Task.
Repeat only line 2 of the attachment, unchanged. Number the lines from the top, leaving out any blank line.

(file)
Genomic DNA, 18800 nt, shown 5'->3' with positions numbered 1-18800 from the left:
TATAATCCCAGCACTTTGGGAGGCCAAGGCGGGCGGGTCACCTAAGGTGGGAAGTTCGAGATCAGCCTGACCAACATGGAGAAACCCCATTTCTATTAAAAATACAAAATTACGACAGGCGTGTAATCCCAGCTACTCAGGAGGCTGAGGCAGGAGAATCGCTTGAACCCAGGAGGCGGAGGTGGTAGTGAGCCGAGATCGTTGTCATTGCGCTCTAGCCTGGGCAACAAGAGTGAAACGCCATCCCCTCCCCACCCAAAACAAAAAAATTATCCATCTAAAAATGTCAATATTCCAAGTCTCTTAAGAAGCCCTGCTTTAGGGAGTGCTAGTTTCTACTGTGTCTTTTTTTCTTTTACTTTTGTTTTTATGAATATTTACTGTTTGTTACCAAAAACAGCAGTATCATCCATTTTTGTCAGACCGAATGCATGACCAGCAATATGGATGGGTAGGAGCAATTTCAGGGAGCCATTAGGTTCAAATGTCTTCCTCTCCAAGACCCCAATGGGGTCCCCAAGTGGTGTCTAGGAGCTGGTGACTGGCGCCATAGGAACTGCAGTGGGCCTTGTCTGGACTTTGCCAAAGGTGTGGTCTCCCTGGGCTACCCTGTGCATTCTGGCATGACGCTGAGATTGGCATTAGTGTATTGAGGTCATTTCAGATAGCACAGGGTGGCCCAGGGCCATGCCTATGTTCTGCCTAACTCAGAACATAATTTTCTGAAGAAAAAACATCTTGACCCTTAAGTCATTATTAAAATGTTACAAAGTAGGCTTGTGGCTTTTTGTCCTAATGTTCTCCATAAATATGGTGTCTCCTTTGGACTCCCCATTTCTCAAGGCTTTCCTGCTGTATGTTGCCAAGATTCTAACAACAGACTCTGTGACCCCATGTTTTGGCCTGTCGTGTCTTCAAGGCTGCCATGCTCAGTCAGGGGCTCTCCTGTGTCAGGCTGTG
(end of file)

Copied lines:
TATAATCCCAGCACTTTGGGAGGCCAAGGCGGGCGGGTCACCTAAGGTGGGAAGTTCGAGATCAGCCTGACCAACATGGAGAAACCCCATTTCTATTAAAAATACAAAATTACGACAGGCGTGTAATCCCAGCTACTCAGGAGGCTGAGGCAGGAGAATCGCTTGAACCCAGGAGGCGGAGGTGGTAGTGAGCCGAGATCGTTGTCATTGCGCTCTAGCCTGGGCAACAAGAGTGAAACGCCATCCCCTCCCCACCCAAAACAAAAAAATTATCCATCTAAAAATGTCAATATTCCAAGTCTCTTAAGAAGCCCTGCTTTAGGGAGTGCTAGTTTCTACTGTGTCTTTTTTTCTTTTACTTTTGTTTTTATGAATATTTACTGTTTGTTACCAAAAACAGCAGTATCATCCATTTTTGTCAGACCGAATGCATGACCAGCAATATGGATGGGTAGGAGCAATTTCAGGGAGCCATTAGGTTCAAATGTCTTCCTCTCCAAGACCCCAATGGGGTCCCCAAGTGGTGTCTAGGAGCTGGTGACTGGCGCCATAGGAACTGCAGTGGGCCTTGTCTGGACTTTGCCAAAGGTGTGGTCTCCCTGGGCTACCCTGTGCATTCTGGCATGACGCTGAGATTGGCATTAGTGTATTGAGGTCATTTCAGATAGCACAGGGTGGCCCAGGGCCATGCCTATGTTCTGCCTAACTCAGAACATAATTTTCTGAAGAAAAAACATCTTGACCCTTAAGTCATTATTAAAATGTTACAAAGTAGGCTTGTGGCTTTTTGTCCTAATGTTCTCCATAAATATGGTGTCTCCTTTGGACTCCCCATTTCTCAAGGCTTTCCTGCTGTATGTTGCCAAGATTCTAACAACAGACTCTGTGACCCCATGTTTTGGCCTGTCGTGTCTTCAAGGCTGCCATGCTCAGTCAGGGGCTCTCCTGTGTCAGGCTGTG